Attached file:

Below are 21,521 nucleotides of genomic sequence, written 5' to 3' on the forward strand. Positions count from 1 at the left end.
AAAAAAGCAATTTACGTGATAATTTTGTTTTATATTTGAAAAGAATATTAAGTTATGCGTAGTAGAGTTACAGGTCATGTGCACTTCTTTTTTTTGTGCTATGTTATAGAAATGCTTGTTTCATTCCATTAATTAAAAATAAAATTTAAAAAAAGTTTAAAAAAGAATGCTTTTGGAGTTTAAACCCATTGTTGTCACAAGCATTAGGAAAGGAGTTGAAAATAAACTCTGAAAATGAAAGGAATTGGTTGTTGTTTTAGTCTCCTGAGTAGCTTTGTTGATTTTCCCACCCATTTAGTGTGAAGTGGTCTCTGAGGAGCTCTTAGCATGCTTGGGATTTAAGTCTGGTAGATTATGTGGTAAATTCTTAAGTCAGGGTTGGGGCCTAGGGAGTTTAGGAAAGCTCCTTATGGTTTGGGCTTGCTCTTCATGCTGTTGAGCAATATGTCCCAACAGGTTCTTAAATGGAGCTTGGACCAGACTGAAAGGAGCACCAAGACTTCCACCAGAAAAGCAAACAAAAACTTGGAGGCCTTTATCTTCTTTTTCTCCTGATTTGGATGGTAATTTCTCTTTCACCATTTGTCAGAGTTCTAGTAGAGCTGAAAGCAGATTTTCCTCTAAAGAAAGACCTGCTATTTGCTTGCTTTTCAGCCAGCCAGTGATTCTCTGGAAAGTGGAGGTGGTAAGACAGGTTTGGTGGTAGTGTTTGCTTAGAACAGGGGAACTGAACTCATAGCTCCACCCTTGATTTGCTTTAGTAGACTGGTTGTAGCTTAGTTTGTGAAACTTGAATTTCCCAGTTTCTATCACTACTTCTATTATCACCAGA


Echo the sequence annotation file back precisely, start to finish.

Below are 21,521 nucleotides of genomic sequence, written 5' to 3' on the forward strand. Positions count from 1 at the left end.
AAAAAAGCAATTTACGTGATAATTTTGTTTTATATTTGAAAAGAATATTAAGTTATGCGTAGTAGAGTTACAGGTCATGTGCACTTCTTTTTTTTGTGCTATGTTATAGAAATGCTTGTTTCATTCCATTAATTAAAAATAAAATTTAAAAAAAGTTTAAAAAAGAATGCTTTTGGAGTTTAAACCCATTGTTGTCACAAGCATTAGGAAAGGAGTTGAAAATAAACTCTGAAAATGAAAGGAATTGGTTGTTGTTTTAGTCTCCTGAGTAGCTTTGTTGATTTTCCCACCCATTTAGTGTGAAGTGGTCTCTGAGGAGCTCTTAGCATGCTTGGGATTTAAGTCTGGTAGATTATGTGGTAAATTCTTAAGTCAGGGTTGGGGCCTAGGGAGTTTAGGAAAGCTCCTTATGGTTTGGGCTTGCTCTTCATGCTGTTGAGCAATATGTCCCAACAGGTTCTTAAATGGAGCTTGGACCAGACTGAAAGGAGCACCAAGACTTCCACCAGAAAAGCAAACAAAAACTTGGAGGCCTTTATCTTCTTTTTCTCCTGATTTGGATGGTAATTTCTCTTTCACCATTTGTCAGAGTTCTAGTAGAGCTGAAAGCAGATTTTCCTCTAAAGAAAGACCTGCTATTTGCTTGCTTTTCAGCCAGCCAGTGATTCTCTGGAAAGTGGAGGTGGTAAGACAGGTTTGGTGGTAGTGTTTGCTTAGAACAGGGGAACTGAACTCATAGCTCCACCCTTGATTTGCTTTAGTAGACTGGTTGTAGCTTAGTTTGTGAAACTTGAATTTCCCAGTTTCTATCACTACTTCTATTATCACCAGA